ABLE Account Market for Disabled Individuals Hits $1 Billion AUM  

A new report details the industry’s explosion as 100,000-plus families seek a savings plan for loved ones.

As a financial advisor, you’ve likely heard of ABLE accounts, launched in 2016 following the Achieving a Better Life Experience Act. But unless you work with clients who have early-onset disabilities or disabled children, you may not know the power of these accounts and how widely available they have become.

According to the just-released ABLE America 2021 market report from AKF Consulting Group, the ABLE market hit $1 billion in assets under management in 2021. Approximately 112,100 ABLE accounts have been opened nationwide. Each beneficiary can have only one account. AKF Consulting Group is an advisor to public administrators of 529, ABLE and state-run retirement plans. ISS Market Intelligence provides its asset and account data.

“Despite economic difficulties, we continue to see the importance of programs for people who are often underserved,” Andrea Feirstein, the CEO of AKF Consulting Group, said in a press release. “As more plans are launched and more opportunities created to empower savings by people with disabilities, we’ll certainly see growth in ABLE accounts and the individuals they benefit.”

Savings of Up to $550,000

Rethinking65 reached out to Feirstein, who has written for us about ABLE accounts, to find out the maximum allowable contributions and account balances for these savings vehicles and to ask some other questions.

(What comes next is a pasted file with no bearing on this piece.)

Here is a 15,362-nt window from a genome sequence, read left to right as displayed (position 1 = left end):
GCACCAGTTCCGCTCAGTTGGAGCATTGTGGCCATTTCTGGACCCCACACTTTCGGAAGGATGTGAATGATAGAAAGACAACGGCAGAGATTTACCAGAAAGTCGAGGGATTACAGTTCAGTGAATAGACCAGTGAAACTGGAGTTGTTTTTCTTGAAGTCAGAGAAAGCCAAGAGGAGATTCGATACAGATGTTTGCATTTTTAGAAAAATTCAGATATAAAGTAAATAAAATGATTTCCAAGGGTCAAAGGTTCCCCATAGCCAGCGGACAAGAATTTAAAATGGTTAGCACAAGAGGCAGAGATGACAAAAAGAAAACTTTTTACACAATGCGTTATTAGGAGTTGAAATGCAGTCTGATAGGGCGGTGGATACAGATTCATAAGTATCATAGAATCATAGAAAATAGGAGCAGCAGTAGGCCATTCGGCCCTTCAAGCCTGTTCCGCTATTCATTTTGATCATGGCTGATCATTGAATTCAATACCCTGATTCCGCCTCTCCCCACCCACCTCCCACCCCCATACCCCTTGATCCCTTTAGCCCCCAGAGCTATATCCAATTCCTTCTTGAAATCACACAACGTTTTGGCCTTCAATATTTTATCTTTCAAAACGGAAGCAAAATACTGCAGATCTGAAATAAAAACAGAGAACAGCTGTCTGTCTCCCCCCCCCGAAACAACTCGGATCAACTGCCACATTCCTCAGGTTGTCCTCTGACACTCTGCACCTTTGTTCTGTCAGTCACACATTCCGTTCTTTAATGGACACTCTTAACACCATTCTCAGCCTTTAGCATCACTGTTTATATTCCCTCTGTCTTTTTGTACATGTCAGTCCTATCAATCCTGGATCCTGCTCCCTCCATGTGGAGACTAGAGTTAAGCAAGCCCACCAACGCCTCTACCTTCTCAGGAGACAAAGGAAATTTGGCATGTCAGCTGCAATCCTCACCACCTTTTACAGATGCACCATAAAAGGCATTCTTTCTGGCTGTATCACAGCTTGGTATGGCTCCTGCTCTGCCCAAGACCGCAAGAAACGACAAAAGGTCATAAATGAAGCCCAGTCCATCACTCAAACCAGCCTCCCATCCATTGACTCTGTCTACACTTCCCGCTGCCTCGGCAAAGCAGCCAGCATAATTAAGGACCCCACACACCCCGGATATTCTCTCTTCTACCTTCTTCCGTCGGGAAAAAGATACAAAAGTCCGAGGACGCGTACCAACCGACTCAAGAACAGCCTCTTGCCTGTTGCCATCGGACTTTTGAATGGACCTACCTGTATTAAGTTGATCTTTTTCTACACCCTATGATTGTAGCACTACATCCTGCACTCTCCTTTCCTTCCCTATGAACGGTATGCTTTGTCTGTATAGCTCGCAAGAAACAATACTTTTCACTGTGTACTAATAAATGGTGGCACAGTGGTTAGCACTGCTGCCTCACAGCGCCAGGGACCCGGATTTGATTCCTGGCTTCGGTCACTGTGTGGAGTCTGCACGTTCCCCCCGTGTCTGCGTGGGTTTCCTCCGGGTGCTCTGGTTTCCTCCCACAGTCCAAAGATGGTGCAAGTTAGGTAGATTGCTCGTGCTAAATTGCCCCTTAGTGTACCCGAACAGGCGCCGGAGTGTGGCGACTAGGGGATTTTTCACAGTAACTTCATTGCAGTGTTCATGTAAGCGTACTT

She and her colleagues clarified that an individual can contribute $16,000 per year and noted that this number changes as the IRS updates the allowable gift tax amounts (ABLE annual contributions were $15,000 in 2021).

An individual can contribute more if they are eligible for ABLE to Work, a provision in the Tax Cuts and Jobs Act of 2017 that applies to some ABLE account owners earning income. Those additional amounts are included in the AKF Market Report.

However, the maximum account balances vary by state and generally range from about $400,000 to over $550,000, said Feirstein. The ABLE account maximum is set by each state’s 529 maximum balance limit.

Who is Eligible?

Individuals are automatically eligible to establish an ABLE account if they’re entitled to Supplemental Security Income (SSI) or Social Security Disability Insurance (SSDI) based on blindness or disability. An individual must have a medically determinable physical or mental impairment that results in “marked and severe functional limitations” that started prior to age 26 and has lasted for at least one year, or is expected to last for at least a year.

The majority of ABLE investors (70%) open their account based on their eligibility for SSI or SSDI. However, if a potential account owner is not eligible for SSI or SSDI, they can self-certify their disability, said the AKF team. About 30% of ABLE investors open their account by self-certifying that they have a qualifying disability and a signed disability diagnosis from a qualified physician.